Menu

Eldon Primary School

Aspiration, Determination, Success

Primary Maths Challenge

Next week, our children in Years 5 and 6 will be taking part in the Primary Maths challenge.

 

Each year the Mathematical Association run the Primary Maths Challenge (PMC), which attracts schools from across the country, enabling their pupils to take part in a mathematical contest which is both motivating and engaging.

 

The PMC is a nationwide challenge for pupils who want to get involved in some interesting and stimulating mathematics. It is a test with multiple-choice problems which interest pupils and are mathematical. Aimed at the top 60% of pupils in Years 5 and 6 England and Wales, P6 and P7 in Scotland, and Years 6 and 7 in Northern Ireland, the PMC is taken by thousands of children every year.

 

This year's Challenge is to be sat w/b 16th November.

For more information please visit www.primarymathschallenge.org.uk

 

 

About the PMC

The Primary Mathematics Challenge is a fun and exciting mathematical Challenge aimed at the higher levels in years 5 and 6 England and Wales, P6 and P7 in Scotland, and Years 6 and 7 in Northern Ireland.

 

The PMC is not designed to be just another test in the school year, we would like to think that the PMC encourages enthusiasm, boosts confidence in mathematics and shows the different way questions can be asked.

The language used and the way they are asked to make pupils think shows that not all mathematics questions comes down to your mathematical knowledge but rather your interpretation of the question and in some cases reading it properly!

The PMC is designed to make pupils think outside the box. The questions asked are not necessarily subjects that have been covered in the curriculum by this time but the questions can create a great starting point and lead to discussions later in the year.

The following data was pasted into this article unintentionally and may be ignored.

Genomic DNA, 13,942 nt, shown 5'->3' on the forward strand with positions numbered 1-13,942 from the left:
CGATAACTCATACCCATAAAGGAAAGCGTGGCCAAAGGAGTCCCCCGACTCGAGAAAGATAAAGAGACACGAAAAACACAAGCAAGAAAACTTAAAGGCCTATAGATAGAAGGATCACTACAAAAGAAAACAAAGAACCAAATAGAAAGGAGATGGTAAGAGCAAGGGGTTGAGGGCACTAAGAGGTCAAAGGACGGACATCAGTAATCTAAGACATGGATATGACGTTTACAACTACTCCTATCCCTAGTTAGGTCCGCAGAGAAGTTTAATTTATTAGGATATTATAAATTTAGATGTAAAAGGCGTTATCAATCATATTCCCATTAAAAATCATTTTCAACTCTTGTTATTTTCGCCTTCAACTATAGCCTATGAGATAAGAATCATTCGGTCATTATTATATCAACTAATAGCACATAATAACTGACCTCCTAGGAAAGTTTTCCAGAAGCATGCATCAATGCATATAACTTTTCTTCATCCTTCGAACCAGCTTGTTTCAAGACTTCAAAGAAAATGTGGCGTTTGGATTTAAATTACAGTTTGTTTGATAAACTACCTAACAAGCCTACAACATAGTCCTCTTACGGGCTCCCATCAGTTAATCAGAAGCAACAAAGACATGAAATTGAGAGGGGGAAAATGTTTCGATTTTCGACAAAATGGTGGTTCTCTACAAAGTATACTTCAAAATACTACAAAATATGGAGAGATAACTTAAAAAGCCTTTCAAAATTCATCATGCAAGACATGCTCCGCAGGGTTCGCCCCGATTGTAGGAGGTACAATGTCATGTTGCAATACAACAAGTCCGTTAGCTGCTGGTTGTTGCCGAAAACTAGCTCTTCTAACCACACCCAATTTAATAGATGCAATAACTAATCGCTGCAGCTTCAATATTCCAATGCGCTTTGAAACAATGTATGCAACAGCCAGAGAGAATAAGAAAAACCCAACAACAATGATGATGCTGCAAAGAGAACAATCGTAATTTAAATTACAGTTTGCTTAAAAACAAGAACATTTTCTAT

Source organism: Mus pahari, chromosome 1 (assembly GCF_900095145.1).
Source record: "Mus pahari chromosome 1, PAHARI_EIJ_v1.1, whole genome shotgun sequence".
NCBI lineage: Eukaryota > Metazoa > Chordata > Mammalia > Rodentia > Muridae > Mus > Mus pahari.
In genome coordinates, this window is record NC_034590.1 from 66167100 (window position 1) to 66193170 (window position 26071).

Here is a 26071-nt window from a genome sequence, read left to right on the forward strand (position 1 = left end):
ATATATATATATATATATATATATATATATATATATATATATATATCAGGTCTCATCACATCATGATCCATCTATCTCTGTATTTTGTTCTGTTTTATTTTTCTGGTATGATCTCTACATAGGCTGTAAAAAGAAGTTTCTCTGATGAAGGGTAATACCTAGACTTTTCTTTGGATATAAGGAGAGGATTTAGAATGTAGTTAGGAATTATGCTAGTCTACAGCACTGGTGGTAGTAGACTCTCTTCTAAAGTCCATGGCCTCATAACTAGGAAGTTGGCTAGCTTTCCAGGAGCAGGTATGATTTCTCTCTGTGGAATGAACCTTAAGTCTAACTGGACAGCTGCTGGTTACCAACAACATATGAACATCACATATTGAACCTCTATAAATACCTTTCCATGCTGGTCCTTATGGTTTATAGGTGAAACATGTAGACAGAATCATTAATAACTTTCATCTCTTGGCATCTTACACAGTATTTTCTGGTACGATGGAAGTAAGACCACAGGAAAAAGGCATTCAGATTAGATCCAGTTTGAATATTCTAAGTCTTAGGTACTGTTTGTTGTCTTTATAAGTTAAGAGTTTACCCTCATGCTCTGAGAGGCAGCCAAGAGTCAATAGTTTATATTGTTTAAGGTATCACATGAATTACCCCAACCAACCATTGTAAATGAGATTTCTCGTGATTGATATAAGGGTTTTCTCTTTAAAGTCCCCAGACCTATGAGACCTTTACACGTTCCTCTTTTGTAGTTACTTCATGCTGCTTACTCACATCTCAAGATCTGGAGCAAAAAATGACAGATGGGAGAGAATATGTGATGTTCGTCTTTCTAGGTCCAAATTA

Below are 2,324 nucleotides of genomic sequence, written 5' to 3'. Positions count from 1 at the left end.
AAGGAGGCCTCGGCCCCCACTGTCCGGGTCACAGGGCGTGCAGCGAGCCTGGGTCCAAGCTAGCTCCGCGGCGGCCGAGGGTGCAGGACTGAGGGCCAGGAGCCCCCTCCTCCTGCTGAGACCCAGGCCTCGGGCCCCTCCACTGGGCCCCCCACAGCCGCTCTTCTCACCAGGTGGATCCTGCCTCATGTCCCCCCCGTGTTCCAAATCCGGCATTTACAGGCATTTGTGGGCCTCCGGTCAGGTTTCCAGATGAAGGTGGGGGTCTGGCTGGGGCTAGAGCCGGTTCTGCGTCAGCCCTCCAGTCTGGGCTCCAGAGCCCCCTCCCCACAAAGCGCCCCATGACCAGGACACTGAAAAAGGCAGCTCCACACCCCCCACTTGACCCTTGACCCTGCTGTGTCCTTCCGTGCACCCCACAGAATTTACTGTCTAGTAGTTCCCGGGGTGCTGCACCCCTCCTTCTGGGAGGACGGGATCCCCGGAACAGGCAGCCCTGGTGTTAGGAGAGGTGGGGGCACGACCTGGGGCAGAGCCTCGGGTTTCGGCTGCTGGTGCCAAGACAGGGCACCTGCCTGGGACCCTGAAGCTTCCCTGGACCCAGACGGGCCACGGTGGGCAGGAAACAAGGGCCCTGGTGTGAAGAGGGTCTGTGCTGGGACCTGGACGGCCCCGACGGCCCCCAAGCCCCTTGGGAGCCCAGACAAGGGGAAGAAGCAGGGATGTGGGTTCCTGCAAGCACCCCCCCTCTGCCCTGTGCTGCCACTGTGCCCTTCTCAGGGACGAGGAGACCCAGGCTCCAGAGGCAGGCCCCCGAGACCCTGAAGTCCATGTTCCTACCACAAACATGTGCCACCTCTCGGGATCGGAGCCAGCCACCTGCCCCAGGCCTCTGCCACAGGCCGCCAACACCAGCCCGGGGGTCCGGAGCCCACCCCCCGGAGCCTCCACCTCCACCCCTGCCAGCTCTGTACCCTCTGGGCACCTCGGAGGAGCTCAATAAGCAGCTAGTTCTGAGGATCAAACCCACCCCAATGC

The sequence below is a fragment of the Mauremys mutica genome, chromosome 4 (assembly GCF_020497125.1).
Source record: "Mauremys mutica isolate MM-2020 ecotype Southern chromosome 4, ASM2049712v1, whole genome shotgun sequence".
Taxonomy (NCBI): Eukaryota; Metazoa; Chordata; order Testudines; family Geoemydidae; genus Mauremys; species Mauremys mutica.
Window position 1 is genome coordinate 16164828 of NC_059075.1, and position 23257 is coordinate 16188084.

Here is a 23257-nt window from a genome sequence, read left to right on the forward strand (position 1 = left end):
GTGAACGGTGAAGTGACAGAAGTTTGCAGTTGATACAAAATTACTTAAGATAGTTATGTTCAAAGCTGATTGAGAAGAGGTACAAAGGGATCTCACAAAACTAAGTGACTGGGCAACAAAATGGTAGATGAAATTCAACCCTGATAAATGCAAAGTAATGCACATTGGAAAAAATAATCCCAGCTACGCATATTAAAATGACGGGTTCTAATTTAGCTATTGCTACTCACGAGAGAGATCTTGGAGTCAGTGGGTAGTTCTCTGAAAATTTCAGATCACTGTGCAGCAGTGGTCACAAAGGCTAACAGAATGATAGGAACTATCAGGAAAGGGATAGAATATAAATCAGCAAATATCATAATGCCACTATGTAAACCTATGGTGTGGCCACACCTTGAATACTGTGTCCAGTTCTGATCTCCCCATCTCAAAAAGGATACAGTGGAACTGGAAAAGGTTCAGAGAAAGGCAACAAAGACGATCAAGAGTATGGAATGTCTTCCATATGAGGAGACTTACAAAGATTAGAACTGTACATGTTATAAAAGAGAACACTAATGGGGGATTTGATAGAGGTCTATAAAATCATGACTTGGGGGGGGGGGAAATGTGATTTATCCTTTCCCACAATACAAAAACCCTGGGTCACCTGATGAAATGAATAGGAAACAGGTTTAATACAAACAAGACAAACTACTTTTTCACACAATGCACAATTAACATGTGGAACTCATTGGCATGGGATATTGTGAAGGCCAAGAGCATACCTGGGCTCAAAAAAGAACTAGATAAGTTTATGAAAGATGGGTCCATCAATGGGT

The Layout

The PMC paper has 25 questions. 20 of these are multiple choice. The first ten questions are slightly easier graduating to harder questions, and the final five require an answer where no choices are given.

There are two practise questions on the front of the paper, the purpose of these questions is to make sure all the pupils know what they doing and where the answers are going. Completing these two questions does not eat into the allocated time for the Challenge.

Pupils can use as much note paper as they need for their working out.

 

Pupils get...

  • 45 minutes to answer the questions
  • the chance to take part in a national challenge
  • 10 easy questions to start with
  • all pupils should achieve a reasonable score
  • certificates presented by the school
  • high-scoring pupils will be invited to take the PMC Bonus Round in February 2015

 

The Bonus Round

Some of you joining the PMC this year may not be aware of the Bonus Round which takes place in the February.

 

When the November results have been collated and moderated, high scoring pupils are allocated a unique PMC ID Number and they are then invited to take part in the Bonus Round. Whereas the November Challenge is an in-school competition, the bonus round of PMC sees pupils competing on a worldwide level (yes we have many overseas schools taking part in PMC every year and we are pleased to note that the number increases year on year)!

 

The Bonus Paper is set out in a similar format to the November Challenge paper with 25 questions and 45 minutes to do them in.

 

Pupils awarded Gold, Silver or Bronze will receive a medal and a certificate. All other entrants receive a certificate for taking part. Getting to the Bonus Round is already a great achievement so pupils should never be disheartened if they do not receive a medal.

 

Everyone who takes part in the PMC is to be congratulated.

 

Credit: www.primarymathschallenge.org.uk

Top